Taking Back Sunday
Tell All Your Friends
1.You Know How I Do
3.Cute Without The E [Cut From The Team]
4.There's No I In Team
5.Great Romances Of The 20th Century
6.Ghost Man On Third
7.Timberwolves At New Jersey
9.You're So Last Summer
Front, Back, Inside, CD Covers And Inlay Included.
Total Size: 47mb
Long Island emo crew Taking Back Sunday are an authentic grass-roots phenomenon. They built their following from the ground up, by touring with the likes of the Alkaline Trio and At The Drive-In, and while it took their debut album TELL ALL YOUR FRIENDS the better part of a year to make its way into the Billboard charts, it did so without the benefit of major-label backing. In classic emo fashion, TBS mixes punk energy, pop smarts, and a whole lot of youthful angst. While there are blazing guitars and light-speed drums aplenty to be found here, things never get overbearing. The addition of clever production touches like the female vocal descant on "Bike Scene" and the atmospheric guitar and keyboard intros to some of the more frenetic tunes shows that there's more to Taking Back Sunday than fire and fury.
Taking Back Sunday draws forth images of what would be born of a marriage between Thursday and Saves The Day. The songs feature passionate,heartfelt lyrics that any listener easily identifies with. In December 2001,Victory Records signed Taking Back Sunday and put them in the skillful hands of producer Sal Villanueva and engineer Tim Gilles (Thursday's 'Full Collapse'). The result is a beautiful blend of passion, emotion and sincerity that is unrivaled in the budding emo-rock scene today.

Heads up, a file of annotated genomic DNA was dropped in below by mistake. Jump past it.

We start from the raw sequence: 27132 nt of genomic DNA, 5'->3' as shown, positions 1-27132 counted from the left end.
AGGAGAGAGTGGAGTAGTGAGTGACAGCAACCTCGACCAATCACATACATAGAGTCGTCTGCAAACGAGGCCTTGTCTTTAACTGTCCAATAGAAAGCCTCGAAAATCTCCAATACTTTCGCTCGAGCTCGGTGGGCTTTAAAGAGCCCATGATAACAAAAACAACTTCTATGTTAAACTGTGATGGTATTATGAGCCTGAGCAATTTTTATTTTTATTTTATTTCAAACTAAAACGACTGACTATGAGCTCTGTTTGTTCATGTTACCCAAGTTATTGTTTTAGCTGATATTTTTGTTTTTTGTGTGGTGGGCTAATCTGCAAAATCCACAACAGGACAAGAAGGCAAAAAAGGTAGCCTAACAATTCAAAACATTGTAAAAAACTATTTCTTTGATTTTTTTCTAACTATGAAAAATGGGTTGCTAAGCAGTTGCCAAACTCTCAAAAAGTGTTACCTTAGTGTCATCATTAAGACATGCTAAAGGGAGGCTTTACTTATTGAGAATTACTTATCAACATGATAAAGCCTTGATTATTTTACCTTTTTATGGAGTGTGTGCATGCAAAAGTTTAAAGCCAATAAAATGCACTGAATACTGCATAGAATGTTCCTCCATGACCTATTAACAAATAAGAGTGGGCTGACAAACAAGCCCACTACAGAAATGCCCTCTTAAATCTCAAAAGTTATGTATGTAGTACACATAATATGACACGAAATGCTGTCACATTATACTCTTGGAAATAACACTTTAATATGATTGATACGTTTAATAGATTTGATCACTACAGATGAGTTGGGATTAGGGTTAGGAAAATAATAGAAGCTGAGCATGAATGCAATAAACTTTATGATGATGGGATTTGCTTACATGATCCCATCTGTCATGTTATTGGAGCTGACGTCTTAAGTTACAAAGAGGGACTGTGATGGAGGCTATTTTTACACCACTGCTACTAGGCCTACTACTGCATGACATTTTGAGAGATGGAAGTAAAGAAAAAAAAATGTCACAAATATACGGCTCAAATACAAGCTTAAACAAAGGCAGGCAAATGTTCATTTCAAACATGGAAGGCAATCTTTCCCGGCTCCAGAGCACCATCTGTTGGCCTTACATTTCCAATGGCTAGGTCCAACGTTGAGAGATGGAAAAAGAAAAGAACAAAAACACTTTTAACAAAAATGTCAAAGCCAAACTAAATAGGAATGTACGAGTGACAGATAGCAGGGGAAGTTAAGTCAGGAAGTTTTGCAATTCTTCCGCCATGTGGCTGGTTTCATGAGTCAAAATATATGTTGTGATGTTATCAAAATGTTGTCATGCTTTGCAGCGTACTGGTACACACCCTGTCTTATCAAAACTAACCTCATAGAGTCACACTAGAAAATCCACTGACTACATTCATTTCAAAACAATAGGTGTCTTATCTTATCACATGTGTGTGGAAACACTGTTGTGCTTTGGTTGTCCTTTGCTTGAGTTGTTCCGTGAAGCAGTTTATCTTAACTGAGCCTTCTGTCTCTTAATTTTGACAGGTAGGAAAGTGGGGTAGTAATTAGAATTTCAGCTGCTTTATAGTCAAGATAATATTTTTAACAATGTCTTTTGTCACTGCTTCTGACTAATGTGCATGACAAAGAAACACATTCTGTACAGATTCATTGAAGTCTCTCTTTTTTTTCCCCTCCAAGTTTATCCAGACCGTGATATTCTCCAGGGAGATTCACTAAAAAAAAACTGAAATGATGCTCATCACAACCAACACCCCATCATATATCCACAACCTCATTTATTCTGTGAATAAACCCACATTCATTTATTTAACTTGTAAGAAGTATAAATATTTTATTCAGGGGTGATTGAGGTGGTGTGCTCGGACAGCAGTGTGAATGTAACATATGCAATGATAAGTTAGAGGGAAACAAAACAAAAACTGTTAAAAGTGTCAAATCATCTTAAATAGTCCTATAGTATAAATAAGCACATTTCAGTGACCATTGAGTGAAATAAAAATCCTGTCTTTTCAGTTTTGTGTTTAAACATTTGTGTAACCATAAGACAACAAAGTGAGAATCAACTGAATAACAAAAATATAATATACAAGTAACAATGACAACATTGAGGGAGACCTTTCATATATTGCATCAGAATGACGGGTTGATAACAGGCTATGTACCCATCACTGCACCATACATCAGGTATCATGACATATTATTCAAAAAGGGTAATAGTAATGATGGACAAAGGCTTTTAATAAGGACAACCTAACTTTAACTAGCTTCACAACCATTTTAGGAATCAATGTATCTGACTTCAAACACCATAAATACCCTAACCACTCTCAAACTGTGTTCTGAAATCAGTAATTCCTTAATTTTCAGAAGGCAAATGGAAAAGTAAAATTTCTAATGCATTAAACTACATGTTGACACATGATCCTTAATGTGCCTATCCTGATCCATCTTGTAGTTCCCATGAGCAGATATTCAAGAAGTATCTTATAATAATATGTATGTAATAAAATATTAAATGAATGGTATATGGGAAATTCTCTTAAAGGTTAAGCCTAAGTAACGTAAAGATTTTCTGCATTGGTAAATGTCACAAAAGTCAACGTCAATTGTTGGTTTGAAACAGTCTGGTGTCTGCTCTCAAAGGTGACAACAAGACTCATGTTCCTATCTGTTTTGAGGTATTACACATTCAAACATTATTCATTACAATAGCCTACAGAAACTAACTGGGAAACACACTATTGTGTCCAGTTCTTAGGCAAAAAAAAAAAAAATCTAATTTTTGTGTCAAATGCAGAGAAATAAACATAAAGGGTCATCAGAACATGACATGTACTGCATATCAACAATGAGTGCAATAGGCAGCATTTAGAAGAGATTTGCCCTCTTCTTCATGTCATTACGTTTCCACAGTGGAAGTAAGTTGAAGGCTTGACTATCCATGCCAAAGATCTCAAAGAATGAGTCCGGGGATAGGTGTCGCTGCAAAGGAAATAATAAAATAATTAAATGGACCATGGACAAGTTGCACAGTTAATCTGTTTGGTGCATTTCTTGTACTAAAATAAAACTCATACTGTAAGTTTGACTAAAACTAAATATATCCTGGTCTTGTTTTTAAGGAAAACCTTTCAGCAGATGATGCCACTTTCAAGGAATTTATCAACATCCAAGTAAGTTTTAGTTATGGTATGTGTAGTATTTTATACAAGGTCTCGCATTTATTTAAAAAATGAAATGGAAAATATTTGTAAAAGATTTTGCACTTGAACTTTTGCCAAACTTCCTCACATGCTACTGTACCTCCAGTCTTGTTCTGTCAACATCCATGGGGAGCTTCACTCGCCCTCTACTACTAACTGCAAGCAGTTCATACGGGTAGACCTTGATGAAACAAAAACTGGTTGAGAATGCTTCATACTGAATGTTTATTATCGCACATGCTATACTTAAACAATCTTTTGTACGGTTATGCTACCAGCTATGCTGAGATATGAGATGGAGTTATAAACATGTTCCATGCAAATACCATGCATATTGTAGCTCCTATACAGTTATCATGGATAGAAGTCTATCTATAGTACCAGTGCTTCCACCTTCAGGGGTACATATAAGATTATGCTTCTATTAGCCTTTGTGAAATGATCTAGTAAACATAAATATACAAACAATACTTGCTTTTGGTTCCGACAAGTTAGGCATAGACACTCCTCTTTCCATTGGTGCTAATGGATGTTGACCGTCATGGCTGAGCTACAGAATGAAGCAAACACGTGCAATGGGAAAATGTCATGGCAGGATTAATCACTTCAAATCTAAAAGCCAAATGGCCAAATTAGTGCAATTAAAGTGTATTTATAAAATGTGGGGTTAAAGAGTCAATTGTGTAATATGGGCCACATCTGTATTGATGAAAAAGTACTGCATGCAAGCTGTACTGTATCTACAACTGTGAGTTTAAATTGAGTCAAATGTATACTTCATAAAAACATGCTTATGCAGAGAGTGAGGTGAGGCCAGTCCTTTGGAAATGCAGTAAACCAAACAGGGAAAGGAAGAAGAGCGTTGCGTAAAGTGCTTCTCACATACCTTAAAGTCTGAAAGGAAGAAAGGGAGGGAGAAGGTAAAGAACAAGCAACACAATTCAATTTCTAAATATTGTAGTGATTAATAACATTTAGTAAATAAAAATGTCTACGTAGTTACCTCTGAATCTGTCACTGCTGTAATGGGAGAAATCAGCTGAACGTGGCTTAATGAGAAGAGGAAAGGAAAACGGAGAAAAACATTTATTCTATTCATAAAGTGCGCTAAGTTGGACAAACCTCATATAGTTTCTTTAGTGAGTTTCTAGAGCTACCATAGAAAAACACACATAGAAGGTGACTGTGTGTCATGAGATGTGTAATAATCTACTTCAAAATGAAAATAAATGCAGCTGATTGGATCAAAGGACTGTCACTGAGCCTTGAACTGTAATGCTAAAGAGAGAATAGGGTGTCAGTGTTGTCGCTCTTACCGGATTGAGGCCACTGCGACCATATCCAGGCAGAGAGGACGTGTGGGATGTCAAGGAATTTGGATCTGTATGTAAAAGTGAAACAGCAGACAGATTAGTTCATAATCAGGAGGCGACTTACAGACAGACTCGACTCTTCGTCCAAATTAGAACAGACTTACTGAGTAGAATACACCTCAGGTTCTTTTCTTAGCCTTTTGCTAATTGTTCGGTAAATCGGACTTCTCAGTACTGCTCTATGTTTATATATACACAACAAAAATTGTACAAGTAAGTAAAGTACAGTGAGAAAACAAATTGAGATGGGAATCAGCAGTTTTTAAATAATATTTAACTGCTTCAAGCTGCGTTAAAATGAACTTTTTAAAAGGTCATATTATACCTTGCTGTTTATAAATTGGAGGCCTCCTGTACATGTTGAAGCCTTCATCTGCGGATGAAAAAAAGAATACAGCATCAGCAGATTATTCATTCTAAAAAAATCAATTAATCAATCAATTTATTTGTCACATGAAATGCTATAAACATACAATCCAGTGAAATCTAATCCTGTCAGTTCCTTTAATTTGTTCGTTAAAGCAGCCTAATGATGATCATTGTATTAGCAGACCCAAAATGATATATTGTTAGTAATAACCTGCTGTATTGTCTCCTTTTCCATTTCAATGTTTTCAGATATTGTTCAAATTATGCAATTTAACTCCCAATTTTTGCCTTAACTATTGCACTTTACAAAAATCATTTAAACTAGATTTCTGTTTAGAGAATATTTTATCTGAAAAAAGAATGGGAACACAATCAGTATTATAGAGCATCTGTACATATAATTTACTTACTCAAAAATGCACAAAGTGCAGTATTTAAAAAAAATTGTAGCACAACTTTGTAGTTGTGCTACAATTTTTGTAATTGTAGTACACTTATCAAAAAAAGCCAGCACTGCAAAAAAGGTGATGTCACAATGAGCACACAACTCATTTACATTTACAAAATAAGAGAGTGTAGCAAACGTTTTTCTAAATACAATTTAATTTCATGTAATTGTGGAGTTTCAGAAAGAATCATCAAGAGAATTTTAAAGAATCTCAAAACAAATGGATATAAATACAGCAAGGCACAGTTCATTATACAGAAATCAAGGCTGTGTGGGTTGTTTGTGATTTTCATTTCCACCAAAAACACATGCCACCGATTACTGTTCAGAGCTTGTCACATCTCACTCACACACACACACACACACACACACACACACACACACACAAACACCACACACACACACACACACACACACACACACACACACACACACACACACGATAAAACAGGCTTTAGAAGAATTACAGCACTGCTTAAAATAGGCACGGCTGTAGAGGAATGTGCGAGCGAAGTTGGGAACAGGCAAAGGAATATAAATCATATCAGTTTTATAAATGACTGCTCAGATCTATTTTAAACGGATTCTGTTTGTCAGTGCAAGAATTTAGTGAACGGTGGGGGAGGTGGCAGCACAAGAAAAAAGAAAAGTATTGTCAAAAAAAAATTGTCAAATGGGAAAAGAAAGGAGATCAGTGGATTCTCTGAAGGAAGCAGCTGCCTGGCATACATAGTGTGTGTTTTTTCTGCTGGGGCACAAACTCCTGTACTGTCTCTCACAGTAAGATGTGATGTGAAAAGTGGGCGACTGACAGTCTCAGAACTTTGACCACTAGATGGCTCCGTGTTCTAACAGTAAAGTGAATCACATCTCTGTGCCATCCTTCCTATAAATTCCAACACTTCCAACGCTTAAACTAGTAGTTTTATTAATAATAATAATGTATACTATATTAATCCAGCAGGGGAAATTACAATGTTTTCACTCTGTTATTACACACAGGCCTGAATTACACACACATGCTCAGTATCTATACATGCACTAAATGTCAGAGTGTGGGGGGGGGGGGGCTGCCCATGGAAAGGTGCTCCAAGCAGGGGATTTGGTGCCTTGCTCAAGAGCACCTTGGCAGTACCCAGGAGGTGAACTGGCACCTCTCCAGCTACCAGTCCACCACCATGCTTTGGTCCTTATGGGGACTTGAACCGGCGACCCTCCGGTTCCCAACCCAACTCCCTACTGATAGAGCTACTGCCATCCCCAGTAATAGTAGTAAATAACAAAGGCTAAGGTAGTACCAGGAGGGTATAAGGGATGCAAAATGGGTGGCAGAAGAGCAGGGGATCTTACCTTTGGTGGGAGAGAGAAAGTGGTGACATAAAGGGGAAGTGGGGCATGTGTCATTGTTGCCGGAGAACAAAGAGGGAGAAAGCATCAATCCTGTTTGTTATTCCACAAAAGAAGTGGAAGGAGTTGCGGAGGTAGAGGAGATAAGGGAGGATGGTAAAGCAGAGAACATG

Amityville, New York's Taking Back Sunday have all the trappings of an emo-by-numbers band: a two-singer front with one wounded guy and one slightly mental lung-scraper, a pretentious name and rousing songs of heartbreak that beg for ubiquitous audience sing-alongs. Something funny happened on the way to this potential Amityville horror, though. The band's debut, Tell All Your Friends, sidesteps many sad-sack emo pitfalls with bracing pop-infused hardcore and enlightened, dramatic lyrics about heartache that teeter on a razor's edge between despondency and dark vengeance. "You could slit my throat and with my one last gasping breath/I'd apologize for bleeding on your shirt", singer Adam Lazzara yelps in "You're So Last Summer," a typical TBS blitz of chunky guitars, overlapping vocals and push-and-pull tempos. Lazzara's vocals are shadowed by guitarist/singer John Nolan's shredded rasp -- his sense of vein-popping melody helps keep songs such as "Bike Scene" and the band's breakthrough single, "Cute Without the 'E' (Cut from the Team)," on the harder edge of such peers as New Found Glory. A mumbled lyric from "There's No 'I' In Team" best captures Sunday's credo: "Irony is for suckers."
On a personal note this is one of my absolute favourite albums it is just simply fantastic and is never out of my cd player or mp3 player for very long. Forget all the debate over the whole "Emo scene, blah blah blah" and just enjoy well thought out well written and well played rock music. There isn't a bad song on here and in my opinion if you like rock music you NEED to have this in your collection.